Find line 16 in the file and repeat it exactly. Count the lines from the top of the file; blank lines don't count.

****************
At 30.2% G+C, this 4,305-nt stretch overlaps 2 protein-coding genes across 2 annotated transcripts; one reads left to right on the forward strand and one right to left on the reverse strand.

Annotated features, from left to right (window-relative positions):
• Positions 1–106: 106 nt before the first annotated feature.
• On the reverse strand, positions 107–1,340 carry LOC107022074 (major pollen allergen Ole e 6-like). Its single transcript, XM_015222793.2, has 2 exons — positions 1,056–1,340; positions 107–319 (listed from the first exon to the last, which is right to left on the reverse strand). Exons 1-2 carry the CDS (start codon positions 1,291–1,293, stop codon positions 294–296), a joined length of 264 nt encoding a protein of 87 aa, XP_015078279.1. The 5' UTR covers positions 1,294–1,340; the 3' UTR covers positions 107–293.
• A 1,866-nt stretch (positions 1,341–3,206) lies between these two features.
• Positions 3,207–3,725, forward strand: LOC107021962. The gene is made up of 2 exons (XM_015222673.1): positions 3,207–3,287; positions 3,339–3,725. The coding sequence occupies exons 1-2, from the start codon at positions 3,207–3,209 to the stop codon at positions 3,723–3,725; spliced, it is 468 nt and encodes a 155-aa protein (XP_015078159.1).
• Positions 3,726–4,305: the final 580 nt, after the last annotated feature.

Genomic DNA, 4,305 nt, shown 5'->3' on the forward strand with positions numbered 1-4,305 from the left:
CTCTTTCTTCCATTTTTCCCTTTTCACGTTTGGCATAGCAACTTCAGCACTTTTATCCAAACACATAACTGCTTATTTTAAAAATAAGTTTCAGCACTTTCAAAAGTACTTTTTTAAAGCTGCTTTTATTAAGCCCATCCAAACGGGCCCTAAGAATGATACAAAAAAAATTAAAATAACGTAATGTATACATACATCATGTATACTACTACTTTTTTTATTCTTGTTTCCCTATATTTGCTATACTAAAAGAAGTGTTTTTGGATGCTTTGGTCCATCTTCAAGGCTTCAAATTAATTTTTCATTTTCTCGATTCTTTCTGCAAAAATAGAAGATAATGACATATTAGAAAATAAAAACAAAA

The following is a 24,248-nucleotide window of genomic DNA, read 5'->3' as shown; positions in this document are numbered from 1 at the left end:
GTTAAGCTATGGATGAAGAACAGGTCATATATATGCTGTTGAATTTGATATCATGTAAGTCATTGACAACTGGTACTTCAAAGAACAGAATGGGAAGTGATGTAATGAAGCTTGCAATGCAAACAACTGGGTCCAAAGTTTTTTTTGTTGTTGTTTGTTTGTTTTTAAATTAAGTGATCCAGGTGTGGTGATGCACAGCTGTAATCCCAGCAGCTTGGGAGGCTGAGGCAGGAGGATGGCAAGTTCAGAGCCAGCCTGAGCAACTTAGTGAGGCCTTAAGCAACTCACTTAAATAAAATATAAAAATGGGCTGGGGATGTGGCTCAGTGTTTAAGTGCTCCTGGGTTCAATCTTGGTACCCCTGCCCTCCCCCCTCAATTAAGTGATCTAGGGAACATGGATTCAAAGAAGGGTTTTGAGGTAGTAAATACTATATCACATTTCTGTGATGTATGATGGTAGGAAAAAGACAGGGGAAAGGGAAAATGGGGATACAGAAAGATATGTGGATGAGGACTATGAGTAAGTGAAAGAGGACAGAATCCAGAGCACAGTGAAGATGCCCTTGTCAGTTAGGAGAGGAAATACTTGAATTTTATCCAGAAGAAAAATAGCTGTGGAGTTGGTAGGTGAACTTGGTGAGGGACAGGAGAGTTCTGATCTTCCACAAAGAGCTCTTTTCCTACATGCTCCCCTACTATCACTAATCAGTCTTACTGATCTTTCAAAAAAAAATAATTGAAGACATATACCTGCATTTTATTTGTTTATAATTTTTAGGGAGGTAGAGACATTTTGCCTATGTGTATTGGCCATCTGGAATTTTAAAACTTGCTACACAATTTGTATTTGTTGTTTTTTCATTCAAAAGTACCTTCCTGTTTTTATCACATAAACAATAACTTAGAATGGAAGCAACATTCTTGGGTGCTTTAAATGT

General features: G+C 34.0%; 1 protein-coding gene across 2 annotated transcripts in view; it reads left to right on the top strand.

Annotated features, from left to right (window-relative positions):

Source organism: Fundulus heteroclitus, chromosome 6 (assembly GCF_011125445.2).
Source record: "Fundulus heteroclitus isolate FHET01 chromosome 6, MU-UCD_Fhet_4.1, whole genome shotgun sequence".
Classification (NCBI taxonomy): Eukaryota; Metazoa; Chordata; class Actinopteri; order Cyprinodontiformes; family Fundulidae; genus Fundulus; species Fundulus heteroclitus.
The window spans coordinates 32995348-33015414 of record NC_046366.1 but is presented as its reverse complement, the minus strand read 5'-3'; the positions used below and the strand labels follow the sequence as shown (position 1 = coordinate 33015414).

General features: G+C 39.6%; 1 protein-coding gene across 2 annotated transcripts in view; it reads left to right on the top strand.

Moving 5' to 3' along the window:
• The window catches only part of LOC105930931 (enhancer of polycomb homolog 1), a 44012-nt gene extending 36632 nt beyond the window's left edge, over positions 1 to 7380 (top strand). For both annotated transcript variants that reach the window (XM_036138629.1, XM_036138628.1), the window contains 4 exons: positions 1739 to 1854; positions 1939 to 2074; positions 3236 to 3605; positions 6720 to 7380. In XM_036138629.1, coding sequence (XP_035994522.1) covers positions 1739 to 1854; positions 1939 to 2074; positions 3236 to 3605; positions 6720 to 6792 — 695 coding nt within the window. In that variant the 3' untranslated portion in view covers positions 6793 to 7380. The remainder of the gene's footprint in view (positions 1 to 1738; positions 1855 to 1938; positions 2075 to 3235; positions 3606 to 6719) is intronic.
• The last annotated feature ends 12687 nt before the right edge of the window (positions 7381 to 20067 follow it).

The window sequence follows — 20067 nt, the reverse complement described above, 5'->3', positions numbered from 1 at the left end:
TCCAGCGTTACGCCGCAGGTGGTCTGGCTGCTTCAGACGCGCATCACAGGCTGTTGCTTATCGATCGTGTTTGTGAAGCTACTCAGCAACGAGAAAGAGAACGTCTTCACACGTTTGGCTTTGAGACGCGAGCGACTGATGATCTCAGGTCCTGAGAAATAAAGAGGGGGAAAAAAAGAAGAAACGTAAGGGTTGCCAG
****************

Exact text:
Classification (NCBI taxonomy): Eukaryota; Metazoa; Chordata; class Actinopteri; order Cyprinodontiformes; family Fundulidae; genus Fundulus; species Fundulus heteroclitus.